DEATH OF IRAQI DETAINEE – Murder focus off of Winder, GA GI
By MONI BASU
The Atlanta Journal-Constitution
November 8, 2007
Good news traveled home along with Georgia soldier Phil Shore.
A day after he arrived in Winder, Shore learned that an investigating officer recommended that the Army throw out murder charges against him.
Lt. Col. Raul Gonzalez, who presided over an Article 32 hearing for Spc. Christopher Phil Shore in Honolulu last month, said the Army lacked evidence to press ahead with the accusation of premeditated murder. Shore, 25, was accused of killing a detainee in Iraq.
“After a full evaluation of all the evidence, testimony and statements presented to me as part of the Article 32 Investigation for Specialist Christopher P. Shore, I find that reasonable grounds do not exist to believe that the accused committed Premeditated Murder,” wrote Gonzalez, who presided over the hearing.
“I recommend the charge be replaced with Article 128, Aggravated Assault,” Gonzalez said in the report released late Tuesday.
Shore, who came home on leave Monday, said he was pleased with the recommendation. He reports back to duty in Hawaii Nov. 22.
“I think the man did the right thing,” he said about Gonzalez. “It’s been nerve-wracking going through all these situations. I didn’t do anything wrong.”
His attorney, Michael Waddington of Augusta, said he was relieved. “We were both having trouble sleeping over the past couple of days in anticipation of the report,” he said.
Shore had told Waddington to call him as soon as he knew the outcome, no matter what time of day. Late Tuesday night, Waddington saw a message pop into his BlackBerry. He immediately called up the e-mail, read the report and called Shore at about midnight.
“We can deal with the aggravated assault charge,” Waddington said. “You can bring us duress as an acceptable defense for aggravated assault but not for homicide. As Lieutenant Colonel Gonzalez noted, there is a lot of mitigating evidence in the case in Shore’s favor.”
An Article 32 is the military’s equivalent of a grand jury investigation. Also accused is Shore’s platoon sergeant, Sgt. 1st Class Trey A. Corrales, a native of San Antonio.
Shore maintained that he was ordered by Corrales to “finish” the detainee, who was already on the ground and bleeding profusely. Shore said he fired his gun, but intentionally missed the wounded man. The incident occurred just outside the northern Iraqi city of Kirkuk on June 23.
Corrales waived the right to a hearing. His attorney, Frank Spinner, was not immediately reachable by phone.
Maj. Gen. Benjamin Mixon, commander of the Hawaii-based 25th Infantry Division, in which Shore and Corrales serve, will determine in the next few weeks whether the Army will forge ahead with courts-martial.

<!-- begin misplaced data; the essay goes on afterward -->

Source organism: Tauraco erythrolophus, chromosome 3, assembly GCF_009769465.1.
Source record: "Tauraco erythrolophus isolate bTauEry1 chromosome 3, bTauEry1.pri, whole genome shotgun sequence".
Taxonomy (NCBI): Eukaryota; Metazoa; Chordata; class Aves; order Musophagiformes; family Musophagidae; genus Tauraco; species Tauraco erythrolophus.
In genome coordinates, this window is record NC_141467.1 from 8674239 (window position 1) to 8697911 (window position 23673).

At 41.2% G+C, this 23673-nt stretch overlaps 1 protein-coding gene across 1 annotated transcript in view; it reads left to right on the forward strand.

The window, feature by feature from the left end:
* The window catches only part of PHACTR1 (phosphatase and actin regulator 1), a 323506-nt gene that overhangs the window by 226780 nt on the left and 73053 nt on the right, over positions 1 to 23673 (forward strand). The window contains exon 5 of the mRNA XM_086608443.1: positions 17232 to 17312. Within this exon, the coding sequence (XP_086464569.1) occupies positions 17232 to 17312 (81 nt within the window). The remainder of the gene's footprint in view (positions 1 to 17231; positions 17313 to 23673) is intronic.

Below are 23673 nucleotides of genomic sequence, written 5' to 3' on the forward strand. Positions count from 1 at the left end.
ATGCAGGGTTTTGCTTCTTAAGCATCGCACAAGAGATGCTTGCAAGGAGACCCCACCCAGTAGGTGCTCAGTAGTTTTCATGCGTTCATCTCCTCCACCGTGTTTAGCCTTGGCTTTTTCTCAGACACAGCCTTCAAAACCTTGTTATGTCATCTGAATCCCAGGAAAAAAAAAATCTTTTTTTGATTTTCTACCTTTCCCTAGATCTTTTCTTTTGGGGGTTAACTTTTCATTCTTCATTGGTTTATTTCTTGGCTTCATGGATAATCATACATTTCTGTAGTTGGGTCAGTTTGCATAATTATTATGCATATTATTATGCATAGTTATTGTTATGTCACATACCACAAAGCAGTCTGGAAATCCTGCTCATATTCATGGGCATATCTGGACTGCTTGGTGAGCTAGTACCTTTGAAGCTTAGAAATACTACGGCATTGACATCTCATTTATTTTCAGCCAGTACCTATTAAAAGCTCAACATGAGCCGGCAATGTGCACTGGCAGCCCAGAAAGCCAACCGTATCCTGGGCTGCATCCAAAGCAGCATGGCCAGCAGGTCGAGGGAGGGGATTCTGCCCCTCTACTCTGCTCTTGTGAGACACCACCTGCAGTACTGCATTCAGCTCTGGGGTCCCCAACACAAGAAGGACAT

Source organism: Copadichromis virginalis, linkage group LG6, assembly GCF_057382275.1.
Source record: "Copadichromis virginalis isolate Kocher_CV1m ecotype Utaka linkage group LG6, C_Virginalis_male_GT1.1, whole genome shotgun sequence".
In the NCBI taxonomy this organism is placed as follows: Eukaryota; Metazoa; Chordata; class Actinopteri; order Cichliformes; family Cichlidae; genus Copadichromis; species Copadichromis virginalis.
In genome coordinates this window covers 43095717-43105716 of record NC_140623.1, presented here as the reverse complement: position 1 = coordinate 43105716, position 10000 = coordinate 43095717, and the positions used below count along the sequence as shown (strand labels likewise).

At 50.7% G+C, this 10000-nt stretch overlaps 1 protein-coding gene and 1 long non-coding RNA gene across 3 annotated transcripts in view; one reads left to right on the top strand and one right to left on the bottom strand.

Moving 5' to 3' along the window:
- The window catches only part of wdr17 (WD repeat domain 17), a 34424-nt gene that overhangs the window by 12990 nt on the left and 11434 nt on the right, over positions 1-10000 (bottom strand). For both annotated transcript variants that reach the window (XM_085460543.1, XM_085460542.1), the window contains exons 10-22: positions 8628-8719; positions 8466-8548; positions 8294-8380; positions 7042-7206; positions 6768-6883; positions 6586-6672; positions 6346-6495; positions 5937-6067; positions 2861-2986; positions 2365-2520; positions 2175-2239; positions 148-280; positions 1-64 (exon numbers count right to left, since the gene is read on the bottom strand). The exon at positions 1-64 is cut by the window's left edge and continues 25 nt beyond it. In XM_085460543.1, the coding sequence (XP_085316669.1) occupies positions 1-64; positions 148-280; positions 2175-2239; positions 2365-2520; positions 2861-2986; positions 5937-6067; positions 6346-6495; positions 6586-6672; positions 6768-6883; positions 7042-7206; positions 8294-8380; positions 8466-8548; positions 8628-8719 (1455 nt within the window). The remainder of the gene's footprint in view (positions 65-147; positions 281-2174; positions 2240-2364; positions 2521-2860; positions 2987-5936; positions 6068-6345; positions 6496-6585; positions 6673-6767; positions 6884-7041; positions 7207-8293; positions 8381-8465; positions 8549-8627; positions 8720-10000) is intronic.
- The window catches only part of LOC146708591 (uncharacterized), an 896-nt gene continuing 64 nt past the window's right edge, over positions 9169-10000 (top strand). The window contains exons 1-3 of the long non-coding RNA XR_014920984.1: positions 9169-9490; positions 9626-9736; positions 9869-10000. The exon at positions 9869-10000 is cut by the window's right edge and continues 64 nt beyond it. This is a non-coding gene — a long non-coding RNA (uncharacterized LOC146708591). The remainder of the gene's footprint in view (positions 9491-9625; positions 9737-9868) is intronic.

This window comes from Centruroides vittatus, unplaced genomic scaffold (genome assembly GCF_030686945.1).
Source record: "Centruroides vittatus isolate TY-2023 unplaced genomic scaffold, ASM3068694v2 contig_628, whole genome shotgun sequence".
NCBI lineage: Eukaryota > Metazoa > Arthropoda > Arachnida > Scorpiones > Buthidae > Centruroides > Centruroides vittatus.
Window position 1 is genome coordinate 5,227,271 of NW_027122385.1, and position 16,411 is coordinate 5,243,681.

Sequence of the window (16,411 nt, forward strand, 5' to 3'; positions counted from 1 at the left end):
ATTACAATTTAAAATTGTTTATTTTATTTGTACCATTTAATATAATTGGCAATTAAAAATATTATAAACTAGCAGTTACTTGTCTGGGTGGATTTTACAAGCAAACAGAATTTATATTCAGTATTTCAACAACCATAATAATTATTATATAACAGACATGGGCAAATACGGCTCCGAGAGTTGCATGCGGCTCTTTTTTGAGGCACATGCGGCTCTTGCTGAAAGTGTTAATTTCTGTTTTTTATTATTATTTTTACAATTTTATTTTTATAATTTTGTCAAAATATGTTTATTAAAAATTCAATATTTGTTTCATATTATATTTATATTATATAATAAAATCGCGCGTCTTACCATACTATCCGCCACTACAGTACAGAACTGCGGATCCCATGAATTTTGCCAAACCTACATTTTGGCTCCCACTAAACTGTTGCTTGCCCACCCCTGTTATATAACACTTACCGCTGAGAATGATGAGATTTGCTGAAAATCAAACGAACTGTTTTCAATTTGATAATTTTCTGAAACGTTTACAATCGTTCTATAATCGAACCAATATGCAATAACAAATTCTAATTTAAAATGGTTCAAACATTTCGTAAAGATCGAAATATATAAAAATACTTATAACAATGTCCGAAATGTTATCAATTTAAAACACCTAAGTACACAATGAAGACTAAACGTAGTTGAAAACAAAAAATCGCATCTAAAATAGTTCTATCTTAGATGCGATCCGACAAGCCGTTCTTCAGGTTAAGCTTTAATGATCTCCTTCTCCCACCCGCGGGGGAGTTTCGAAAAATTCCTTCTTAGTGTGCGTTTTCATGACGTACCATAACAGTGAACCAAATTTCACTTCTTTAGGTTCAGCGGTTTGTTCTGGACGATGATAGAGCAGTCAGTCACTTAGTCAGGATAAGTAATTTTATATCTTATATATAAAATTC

In making his recommendation to Mixon, Gonzalez said no evidence existed that linked the shots fired by Shore to the detainee’s death two days later. He also said there was “overwhelming evidence presented” that Corrales “did with the intent to kill, shoot at and hit the detainee multiple times with an M-4 rifle.”
Gonzalez said that the soldiers of Shore’s scout platoon were in an “unhealthy environment.” He said Corrales’ leadership was “abusive” and “unlawful” and that Shore was under pressure to follow Corrales’ orders.
In a surprise move at the Article 32 hearing, Shore took the stand to give his account of events. In that testimony, he said he and three other soldiers reported the shooting to their supervisors hours after it happened.
“This act alone is very uncharacteristic of a person who was trying to hide or be evasive about the actions that occurred the night of 23 June 2007,” Gonzalez wrote.
Gonzalez also recommended to Mixon that the Army investigate the actions of Lt. Col. Michael Browder, Shore’s battalion commander.
Browder was relieved of command in Iraq after the detainee was killed but has not been charged.
In Shore’s case, Waddington said he expects Mixon to follow the recommendations of the investigating officer. That is generally what is done is high-profile cases, Waddington said.
Shore’s battalion returned to Hawaii in early October after a 15-month tour of Iraq. In August, a Black Hawk crash killed almost half of Shore’s platoon. Shore came back to America dealing with that loss and pending murder charges.
Before he arrived in Georgia, he and three platoon mates traveled across 11 states in four days to meet the families of four fallen comrades. It was a healing experience for everyone involved.
He said it was the best thing he had done in a while.
“It helped the families so much that we had gone completely out of our way to visit them,” he said. “It made them feel good to know someone cares that much about them.”
Shore, never one for attention, said he arrived at the Atlanta airport on Monday feeling a bit of trepidation.
His father, Brian Shore, and an entourage of about 20 people were there to meet him.
“I was kind of dreading that,” he said.
At his brother’s house in Winder, the phone rings every five minutes. People call to ask about the soldier whose case made national headlines.
Shore said he just wants to “chill” on the couch.
“I just want a couple of days to forget everything,” he said.
Shore plans to visit his two young daughters in Florida and then leave home a couple of days early before flying back to Hawaii to return to duty on Nov. 22. He has a stop to make in California. He was supposed to be going to the wedding of Staff Sgt. Jason Paton.
Instead, he’ll visit his grave.